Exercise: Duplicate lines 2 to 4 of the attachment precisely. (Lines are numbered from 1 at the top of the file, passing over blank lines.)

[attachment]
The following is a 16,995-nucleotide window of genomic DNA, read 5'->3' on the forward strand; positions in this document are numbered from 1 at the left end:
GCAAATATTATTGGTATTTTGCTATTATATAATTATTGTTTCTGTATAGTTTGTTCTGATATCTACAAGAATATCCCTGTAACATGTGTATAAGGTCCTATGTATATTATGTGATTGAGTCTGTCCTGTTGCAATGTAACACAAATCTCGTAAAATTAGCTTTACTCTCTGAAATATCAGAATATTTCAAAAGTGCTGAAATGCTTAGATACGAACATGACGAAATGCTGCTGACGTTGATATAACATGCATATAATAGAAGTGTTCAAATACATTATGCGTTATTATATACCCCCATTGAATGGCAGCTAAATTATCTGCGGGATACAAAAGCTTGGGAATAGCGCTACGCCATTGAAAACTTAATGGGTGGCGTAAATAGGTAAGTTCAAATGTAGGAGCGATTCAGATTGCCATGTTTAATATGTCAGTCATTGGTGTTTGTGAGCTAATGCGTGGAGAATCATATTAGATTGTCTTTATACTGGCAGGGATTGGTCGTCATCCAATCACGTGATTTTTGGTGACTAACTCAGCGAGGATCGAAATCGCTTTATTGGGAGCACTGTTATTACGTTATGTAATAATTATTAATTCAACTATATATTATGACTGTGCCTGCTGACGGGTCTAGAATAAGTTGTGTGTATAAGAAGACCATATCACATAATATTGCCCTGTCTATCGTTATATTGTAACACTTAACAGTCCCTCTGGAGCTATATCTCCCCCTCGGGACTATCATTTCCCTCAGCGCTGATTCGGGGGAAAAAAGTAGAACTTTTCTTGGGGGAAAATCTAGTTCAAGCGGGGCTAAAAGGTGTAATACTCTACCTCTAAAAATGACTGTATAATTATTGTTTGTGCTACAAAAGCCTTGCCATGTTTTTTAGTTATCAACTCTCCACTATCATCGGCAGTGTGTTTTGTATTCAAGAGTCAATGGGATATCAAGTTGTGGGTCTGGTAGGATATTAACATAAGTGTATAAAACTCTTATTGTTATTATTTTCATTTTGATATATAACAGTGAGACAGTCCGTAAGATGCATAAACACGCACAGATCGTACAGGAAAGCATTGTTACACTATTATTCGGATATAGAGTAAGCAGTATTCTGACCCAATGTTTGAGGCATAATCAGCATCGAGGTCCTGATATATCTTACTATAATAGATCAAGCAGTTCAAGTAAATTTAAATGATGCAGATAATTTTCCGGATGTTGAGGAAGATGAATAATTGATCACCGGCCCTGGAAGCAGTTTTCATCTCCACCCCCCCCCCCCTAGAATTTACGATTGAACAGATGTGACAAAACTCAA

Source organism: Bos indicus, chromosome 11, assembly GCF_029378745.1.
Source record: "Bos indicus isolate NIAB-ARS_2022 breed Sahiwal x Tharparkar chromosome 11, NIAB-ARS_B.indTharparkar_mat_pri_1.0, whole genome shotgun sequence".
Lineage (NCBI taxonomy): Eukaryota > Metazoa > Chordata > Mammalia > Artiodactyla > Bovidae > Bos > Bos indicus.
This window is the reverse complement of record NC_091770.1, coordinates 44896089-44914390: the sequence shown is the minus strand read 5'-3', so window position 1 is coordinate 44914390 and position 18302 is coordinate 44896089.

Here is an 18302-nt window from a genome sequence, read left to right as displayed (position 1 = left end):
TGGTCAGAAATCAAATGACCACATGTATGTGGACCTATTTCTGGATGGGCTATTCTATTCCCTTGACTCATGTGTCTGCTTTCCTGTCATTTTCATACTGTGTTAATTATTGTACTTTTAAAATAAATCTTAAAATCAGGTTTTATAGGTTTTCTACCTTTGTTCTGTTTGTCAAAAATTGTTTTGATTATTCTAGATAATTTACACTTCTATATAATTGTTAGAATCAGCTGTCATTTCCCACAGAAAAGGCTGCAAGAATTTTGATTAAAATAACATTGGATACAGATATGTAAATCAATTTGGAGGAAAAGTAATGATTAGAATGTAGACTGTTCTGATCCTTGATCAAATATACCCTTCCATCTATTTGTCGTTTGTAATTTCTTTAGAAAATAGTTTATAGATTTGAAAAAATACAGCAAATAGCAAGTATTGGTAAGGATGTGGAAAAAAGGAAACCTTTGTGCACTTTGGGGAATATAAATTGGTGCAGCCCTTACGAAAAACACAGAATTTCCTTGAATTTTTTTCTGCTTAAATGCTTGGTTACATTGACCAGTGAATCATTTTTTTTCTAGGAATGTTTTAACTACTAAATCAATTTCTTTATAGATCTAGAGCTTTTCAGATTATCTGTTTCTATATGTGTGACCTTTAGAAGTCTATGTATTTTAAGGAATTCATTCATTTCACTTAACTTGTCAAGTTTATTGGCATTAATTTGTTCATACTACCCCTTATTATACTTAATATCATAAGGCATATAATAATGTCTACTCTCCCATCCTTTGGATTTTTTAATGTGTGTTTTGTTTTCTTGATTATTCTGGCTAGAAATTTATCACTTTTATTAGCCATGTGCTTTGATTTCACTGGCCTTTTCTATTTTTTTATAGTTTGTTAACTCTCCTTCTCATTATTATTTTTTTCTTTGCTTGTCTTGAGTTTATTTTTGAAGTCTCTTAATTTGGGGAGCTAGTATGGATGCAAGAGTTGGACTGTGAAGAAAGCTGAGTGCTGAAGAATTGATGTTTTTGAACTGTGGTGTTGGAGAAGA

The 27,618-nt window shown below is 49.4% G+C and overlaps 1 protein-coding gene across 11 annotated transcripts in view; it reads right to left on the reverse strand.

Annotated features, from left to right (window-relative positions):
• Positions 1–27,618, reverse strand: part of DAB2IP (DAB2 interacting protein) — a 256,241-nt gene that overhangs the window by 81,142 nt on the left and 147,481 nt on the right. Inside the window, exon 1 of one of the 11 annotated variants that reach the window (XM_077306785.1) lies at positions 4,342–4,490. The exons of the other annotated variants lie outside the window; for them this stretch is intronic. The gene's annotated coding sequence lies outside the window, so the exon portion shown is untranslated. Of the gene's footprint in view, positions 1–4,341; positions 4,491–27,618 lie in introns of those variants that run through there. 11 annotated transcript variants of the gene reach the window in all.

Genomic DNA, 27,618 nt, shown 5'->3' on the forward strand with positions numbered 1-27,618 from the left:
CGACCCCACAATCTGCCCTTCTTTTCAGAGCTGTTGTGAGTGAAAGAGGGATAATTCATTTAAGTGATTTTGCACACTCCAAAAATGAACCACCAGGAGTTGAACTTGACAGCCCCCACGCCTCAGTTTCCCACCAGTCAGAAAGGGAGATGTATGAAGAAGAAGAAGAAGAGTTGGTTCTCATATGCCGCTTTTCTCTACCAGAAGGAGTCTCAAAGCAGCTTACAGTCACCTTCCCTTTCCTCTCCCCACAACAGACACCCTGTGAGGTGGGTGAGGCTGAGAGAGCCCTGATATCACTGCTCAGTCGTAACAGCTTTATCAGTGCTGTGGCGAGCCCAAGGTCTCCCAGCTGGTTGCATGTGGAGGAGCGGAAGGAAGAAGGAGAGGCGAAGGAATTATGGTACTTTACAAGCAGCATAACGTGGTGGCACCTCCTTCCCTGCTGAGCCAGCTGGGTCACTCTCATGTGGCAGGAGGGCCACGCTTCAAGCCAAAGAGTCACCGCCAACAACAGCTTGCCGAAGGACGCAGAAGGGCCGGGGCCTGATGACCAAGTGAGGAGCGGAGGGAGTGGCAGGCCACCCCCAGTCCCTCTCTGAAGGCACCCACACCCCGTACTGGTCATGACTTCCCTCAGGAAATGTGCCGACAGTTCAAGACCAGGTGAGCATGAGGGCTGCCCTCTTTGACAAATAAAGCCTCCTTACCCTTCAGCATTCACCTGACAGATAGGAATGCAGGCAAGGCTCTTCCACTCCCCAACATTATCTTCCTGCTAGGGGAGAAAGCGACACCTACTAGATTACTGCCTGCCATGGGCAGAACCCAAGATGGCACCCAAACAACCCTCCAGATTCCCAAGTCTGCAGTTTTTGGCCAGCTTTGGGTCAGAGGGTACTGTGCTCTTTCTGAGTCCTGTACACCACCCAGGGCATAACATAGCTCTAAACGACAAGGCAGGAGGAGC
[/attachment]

GCAAATATTATTGGTATTTTGCTATTATATAATTATTGTTTCTGTATAGTTTGTTCTGATATCTACAAGAATATCCCTGTAACATGTGTATAAGGTCCTATGTATATTATGTGATTGAGTCTGTCCTGTTGCAATGTAACACAAATCTCGTAAAATTAGCTTTACTCTCTGAAATATCAGAATATTTCAAAAGTGCTGAAATGCTTAGATACGAACATGACGAAATGCTGCTGACGTTGATATAACATGCATATAATAGAAGTGTTCAAATACATTATGCGTTATTATATACCCCCATTGAATGGCAGCTAAATTATCTGCGGGATACAAAAGCTTGGGAATAGCGCTACGCCATTGAAAACTTAATGGGTGGCGTAAATAGGTAAGTTCAAATGTAGGAGCGATTCAGATTGCCATGTTTAATATGTCAGTCATTGGTGTTTGTGAGCTAATGCGTGGAGAATCATATTAGATTGTCTTTATACTGGCAGGGATTGGTCGTCATCCAATCACGTGATTTTTGGTGACTAACTCAGCGAGGATCGAAATCGCTTTATTGGGAGCACTGTTATTACGTTATGTAATAATTATTAATTCAACTATATATTATGACTGTGCCTGCTGACGGGTCTAGAATAAGTTGTGTGTATAAGAAGACCATATCACATAATATTGCCCTGTCTATCGTTATATTGTAACACTTAACAGTCCCTCTGGAGCTATATCTCCCCCTCGGGACTATCATTTCCCTCAGCGCTGATTCGGGGGAAAAAAGTAGAACTTTTCTTGGGGGAAAATCTAGTTCAAGCGGGGCTAAAAGGTGTAATACTCTACCTCTAAAAATGACTGTATAATTATTGTTTGTGCTACAAAAGCCTTGCCATGTTTTTTAGTTATCAACTCTCCACTATCATCGGCAGTGTGTTTTGTATTCAAGAGTCAATGGGATATCAAGTTGTGGGTCTGGTAGGATATTAACATAAGTGTATAAAACTCTTATTGTTATTATTTTCATTTTGATATATAACAGTGAGACAGTCCGTAAGATGCATAAACACGCACAGATCGTACAGGAAAGCATTGTTACACTATTATTCGGATATAGAGTAAGCAGTATTCTGACCCAATGTTTGAGGCATAATCAGCATCGAGGTCCTGATATATCTTACTATAATAGATCAAGCAGTTCAAGTAAATTTAAATGATGCAGATAATTTTCCGGATGTTGAGGAAGATGAATAATTGATCACCGGCCCTGGAAGCAGTTTTCATCTCCACCCCCCCCCCCCTAGAATTTACGATTGAACAGATGTGACAAAACTCAA

Source organism: Bos indicus, chromosome 11, assembly GCF_029378745.1.
Source record: "Bos indicus isolate NIAB-ARS_2022 breed Sahiwal x Tharparkar chromosome 11, NIAB-ARS_B.indTharparkar_mat_pri_1.0, whole genome shotgun sequence".